Cause before resolution 

When something goes wrong we have a tendency to want to fix it as fast as possible. The human mind sees a problem as painful and any hint of resolution steals focus from finding the cause.

By all means if a simple fix is ok because it’s not that important then have at it. 

For example, if somebody blocked my car while unloading, if I know of a store nearby that I like, I can browse the store and wait to see if the car is gone when I’m done.
But sometimes we end up circling the problem using trial and error to eliminate it instead of finding the cause and surgically repairing it.

For example, if someone is grumpy, you can try to console them. You may quickly find yourself grumpy too, if you’re fortunate you’ll realize this before you make things worse. 

After that you may ask someone else to console them. That may not go well after which you throw up your arms and chalk it up to the person being a jerk.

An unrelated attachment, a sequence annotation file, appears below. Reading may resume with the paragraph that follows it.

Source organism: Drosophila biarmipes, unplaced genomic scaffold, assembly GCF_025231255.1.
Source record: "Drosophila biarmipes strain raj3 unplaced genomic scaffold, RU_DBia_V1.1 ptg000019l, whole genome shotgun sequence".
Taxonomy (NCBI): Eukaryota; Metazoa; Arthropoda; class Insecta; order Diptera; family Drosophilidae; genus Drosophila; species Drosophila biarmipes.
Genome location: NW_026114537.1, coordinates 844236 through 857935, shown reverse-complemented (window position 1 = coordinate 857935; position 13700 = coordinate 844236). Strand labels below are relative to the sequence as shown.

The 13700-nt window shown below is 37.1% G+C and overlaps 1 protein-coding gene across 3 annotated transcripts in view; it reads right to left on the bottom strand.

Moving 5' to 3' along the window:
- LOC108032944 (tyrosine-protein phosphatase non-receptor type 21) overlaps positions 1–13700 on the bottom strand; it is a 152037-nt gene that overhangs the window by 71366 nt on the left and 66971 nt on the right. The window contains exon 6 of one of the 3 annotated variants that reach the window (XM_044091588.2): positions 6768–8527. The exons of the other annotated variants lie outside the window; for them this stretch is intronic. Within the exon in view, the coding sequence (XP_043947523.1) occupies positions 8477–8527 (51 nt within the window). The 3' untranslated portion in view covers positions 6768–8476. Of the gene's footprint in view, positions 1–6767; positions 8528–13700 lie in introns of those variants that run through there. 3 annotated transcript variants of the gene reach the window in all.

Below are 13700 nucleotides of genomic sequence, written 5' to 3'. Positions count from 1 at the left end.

If you had looked for the cause first, you might’ve found out the angry person is exhausted because they haven’t had more than two hours sleep for three nights in a row.

At this point, sleep is probably the only thing that will help. No amount of consoling  will help but sleep is an easy fix.

When you’re solving problems, separate finding cause from finding a resolution.

It’s productive to jump to resolution if you  decide that finding cause is not worthwhile. But if you’re not aware that you jumped to resolution you probably will end up frustrated and wasting a bunch of time. Perhaps making things worse.